Despite the increasing prevalence and capabilities of immersive technologies, we are still ways away from their global adaptation. A society or economy’s readiness to adopt and effectively utilize immersive technologies is contingent on several factors, like infrastructure, availability of network connection, and levels of investment in emerging technologies. Likewise, many users may not be ready to embrace immersive experiences or possess the digital skills to navigate them effectively, and governments may not have adequate regulatory frameworks in place to promote safe deployment and usage. According to the Network Readiness Index 2022, in Europe, the Netherlands, Switzerland and Sweden emerge as the global leaders in the investment in and adoption of emerging technologies. When it comes to regulation, Luxembourg and Finland exhibit a high-quality regulatory environment, supported by strong legal frameworks for emerging technologies. While Northern European economies have a track record of performing well in the areas of digital skilling and technology governance, economies in Southern and Eastern Europe continue to lag behind the rest of the continent in network readiness, especially when it comes to investment in and adoption of emerging technologies.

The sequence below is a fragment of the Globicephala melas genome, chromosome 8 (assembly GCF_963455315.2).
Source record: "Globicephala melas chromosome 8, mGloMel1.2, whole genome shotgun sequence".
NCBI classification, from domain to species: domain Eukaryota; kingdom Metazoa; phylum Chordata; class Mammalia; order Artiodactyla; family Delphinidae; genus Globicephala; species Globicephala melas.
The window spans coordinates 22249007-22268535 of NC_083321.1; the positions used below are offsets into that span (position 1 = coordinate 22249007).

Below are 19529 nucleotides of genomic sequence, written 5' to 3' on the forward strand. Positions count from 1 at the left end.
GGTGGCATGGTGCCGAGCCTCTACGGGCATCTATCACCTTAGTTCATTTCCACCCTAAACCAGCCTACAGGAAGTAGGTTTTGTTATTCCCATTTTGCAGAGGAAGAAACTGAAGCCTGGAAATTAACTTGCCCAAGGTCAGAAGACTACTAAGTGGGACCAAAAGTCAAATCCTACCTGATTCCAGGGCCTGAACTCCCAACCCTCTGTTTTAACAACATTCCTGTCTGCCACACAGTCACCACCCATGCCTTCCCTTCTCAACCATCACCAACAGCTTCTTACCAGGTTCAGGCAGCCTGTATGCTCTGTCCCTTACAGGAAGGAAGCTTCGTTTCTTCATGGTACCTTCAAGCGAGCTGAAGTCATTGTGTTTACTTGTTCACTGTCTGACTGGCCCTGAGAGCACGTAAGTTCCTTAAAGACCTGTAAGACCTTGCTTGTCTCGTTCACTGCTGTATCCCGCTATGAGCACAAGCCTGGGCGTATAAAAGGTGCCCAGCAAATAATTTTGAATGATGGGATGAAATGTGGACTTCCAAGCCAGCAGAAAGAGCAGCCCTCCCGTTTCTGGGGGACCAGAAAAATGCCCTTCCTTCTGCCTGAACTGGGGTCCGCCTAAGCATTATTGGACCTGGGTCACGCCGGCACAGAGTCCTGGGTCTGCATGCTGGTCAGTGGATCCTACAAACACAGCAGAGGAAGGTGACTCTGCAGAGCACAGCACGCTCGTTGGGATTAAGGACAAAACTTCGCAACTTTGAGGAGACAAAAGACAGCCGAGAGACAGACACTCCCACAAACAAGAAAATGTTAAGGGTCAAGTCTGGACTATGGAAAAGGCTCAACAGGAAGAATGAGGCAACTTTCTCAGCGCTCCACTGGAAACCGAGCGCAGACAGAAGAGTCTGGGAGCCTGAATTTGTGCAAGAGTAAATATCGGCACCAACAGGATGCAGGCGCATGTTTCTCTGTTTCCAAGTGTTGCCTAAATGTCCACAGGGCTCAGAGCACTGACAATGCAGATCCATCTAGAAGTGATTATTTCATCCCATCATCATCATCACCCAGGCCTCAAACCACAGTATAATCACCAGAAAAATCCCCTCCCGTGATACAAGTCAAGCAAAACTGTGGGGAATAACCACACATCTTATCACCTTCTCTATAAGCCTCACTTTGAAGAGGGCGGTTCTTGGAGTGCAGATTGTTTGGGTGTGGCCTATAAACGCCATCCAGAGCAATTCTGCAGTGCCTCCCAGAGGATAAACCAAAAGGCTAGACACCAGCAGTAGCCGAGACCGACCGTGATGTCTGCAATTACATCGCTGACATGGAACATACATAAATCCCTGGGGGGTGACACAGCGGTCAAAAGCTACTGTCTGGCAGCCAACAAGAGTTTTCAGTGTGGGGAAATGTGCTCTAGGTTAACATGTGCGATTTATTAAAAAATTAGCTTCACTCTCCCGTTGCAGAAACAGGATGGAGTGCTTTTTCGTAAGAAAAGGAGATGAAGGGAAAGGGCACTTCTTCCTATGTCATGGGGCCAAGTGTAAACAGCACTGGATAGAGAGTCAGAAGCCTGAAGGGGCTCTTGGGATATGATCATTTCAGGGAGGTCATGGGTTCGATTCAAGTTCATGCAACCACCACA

As a result, the regulation and acceptance of immersive technologies remains an area for improvement in the coming years. However, there are bright spots emerging. For example, Estonia, a trailblazer in digital innovation, ranks 6th in Governance and 3rd in Trust. These developments have been crucial towards achieving global leadership in e-participation, and setting an example when it comes to embracing emerging technologies.
Virtual worlds impact the way we socialize, learn and work, bringing both opportunities and risks that need to be addressed. Thus, many nations and regions have begun to focus on developing regulatory frameworks and strategies that address concerns around privacy and safety. For example, the EU has adopted a new Web 4.0 strategy to steer the next technological transition and ensure an open, secure, trustworthy, fair and inclusive digital environment for EU citizens, businesses and public administrations. The new strategy aims to ensure that Web 4.0 and virtual worlds reflect EU values and principles, where people’s rights are safeguarded and where European businesses can thrive. Further, it encourages governments to leverage the opportunities virtual worlds can offer, such as developing virtual public services and investing in smart city initiatives. Such strategies are key steps towards developing global standards for open and interoperable virtual worlds and Web 4.0.
Ioanna Georgia Eskiadi is a PhD Candidate at the Department of Journalism and Media Communication at the Aristotle University of Thessaloniki, Greece, researching new emerging technologies, communication and journalism. She holds a Master of Arts in Risk Communication and Crisis Journalism and a Bachelor of Arts in Journalism, Media, and Communication from the Aristotle University of Thessaloniki, Greece.